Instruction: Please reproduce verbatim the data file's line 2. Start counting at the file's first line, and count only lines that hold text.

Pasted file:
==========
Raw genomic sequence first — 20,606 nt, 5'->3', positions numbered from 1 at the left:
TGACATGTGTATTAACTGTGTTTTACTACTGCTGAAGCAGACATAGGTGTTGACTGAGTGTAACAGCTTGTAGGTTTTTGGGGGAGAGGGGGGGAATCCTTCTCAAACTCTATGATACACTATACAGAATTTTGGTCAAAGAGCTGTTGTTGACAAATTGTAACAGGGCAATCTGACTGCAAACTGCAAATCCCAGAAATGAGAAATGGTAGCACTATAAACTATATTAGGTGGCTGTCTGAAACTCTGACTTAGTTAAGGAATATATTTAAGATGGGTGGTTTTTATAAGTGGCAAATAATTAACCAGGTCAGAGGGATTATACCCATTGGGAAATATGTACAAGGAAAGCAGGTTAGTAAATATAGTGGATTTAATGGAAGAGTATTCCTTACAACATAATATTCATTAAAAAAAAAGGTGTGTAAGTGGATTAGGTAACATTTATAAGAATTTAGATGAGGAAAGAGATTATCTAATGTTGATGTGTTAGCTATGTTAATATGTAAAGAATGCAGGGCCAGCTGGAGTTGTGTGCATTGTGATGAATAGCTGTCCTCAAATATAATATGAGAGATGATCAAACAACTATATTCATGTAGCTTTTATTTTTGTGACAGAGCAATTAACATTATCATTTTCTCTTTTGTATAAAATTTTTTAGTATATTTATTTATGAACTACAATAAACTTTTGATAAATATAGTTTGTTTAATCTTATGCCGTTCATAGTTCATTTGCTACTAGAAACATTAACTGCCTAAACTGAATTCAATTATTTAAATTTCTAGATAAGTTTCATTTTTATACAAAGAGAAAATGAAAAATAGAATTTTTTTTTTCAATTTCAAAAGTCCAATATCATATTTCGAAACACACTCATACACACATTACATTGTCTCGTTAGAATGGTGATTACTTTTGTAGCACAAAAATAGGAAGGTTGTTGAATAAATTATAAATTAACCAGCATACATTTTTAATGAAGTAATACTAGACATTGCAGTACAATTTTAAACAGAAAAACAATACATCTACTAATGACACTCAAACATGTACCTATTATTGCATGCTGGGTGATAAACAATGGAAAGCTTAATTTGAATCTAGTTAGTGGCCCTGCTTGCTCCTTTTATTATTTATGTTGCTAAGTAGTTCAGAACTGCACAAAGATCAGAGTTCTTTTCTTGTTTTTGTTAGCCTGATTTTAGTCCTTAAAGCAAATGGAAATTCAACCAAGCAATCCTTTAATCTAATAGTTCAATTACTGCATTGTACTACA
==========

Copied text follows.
TGACATGTGTATTAACTGTGTTTTACTACTGCTGAAGCAGACATAGGTGTTGACTGAGTGTAACAGCTTGTAGGTTTTTGGGGGAGAGGGGGGGAATCCTTCTCAAACTCTATGATACACTATACAGAATTTTGGTCAAAGAGCTGTTGTTGACAAATTGTAACAGGGCAATCTGACTGCAAACTGCAAATCCCAGAAATGAGAAATGGTAGCACTATAAACTATATTAGGTGGCTGTCTGAAACTCTGACTTAGTTAAGGAATATATTTAAGATGGGTGGTTTTTATAAGTGGCAAATAATTAACCAGGTCAGAGGGATTATACCCATTGGGAAATATGTACAAGGAAAGCAGGTTAGTAAATATAGTGGATTTAATGGAAGAGTATTCCTTACAACATAATATTCATTAAAAAAAAAGGTGTGTAAGTGGATTAGGTAACATTTATAAGAATTTAGATGAGGAAAGAGATTATCTAATGTTGATGTGTTAGCTATGTTAATATGTAAAGAATGCAGGGCCAGCTGGAGTTGTGTGCATTGTGATGAATAGCTGTCCTCAAATATAATATGAGAGATGATCAAACAACTATATTCATGTAGCTTTTATTTTTGTGACAGAGCAATTAACATTATCATTTTCTCTTTTGTATAAAATTTTTTAGTATATTTATTTATGAACTACAATAAACTTTTGATAAATATAGTTTGTTTAATCTTATGCCGTTCATAGTTCATTTGCTACTAGAAACATTAACTGCCTAAACTGAATTCAATTATTTAAATTTCTAGATAAGTTTCATTTTTATACAAAGAGAAAATGAAAAATAGAATTTTTTTTTTCAATTTCAAAAGTCCAATATCATATTTCGAAACACACTCATACACACATTACATTGTCTCGTTAGAATGGTGATTACTTTTGTAGCACAAAAATAGGAAGGTTGTTGAATAAATTATAAATTAACCAGCATACATTTTTAATGAAGTAATACTAGACATTGCAGTACAATTTTAAACAGAAAAACAATACATCTACTAATGACACTCAAACATGTACCTATTATTGCATGCTGGGTGATAAACAATGGAAAGCTTAATTTGAATCTAGTTAGTGGCCCTGCTTGCTCCTTTTATTATTTATGTTGCTAAGTAGTTCAGAACTGCACAAAGATCAGAGTTCTTTTCTTGTTTTTGTTAGCCTGATTTTAGTCCTTAAAGCAAATGGAAATTCAACCAAGCAATCCTTTAATCTAATAGTTCAATTACTGCATTGTACTACA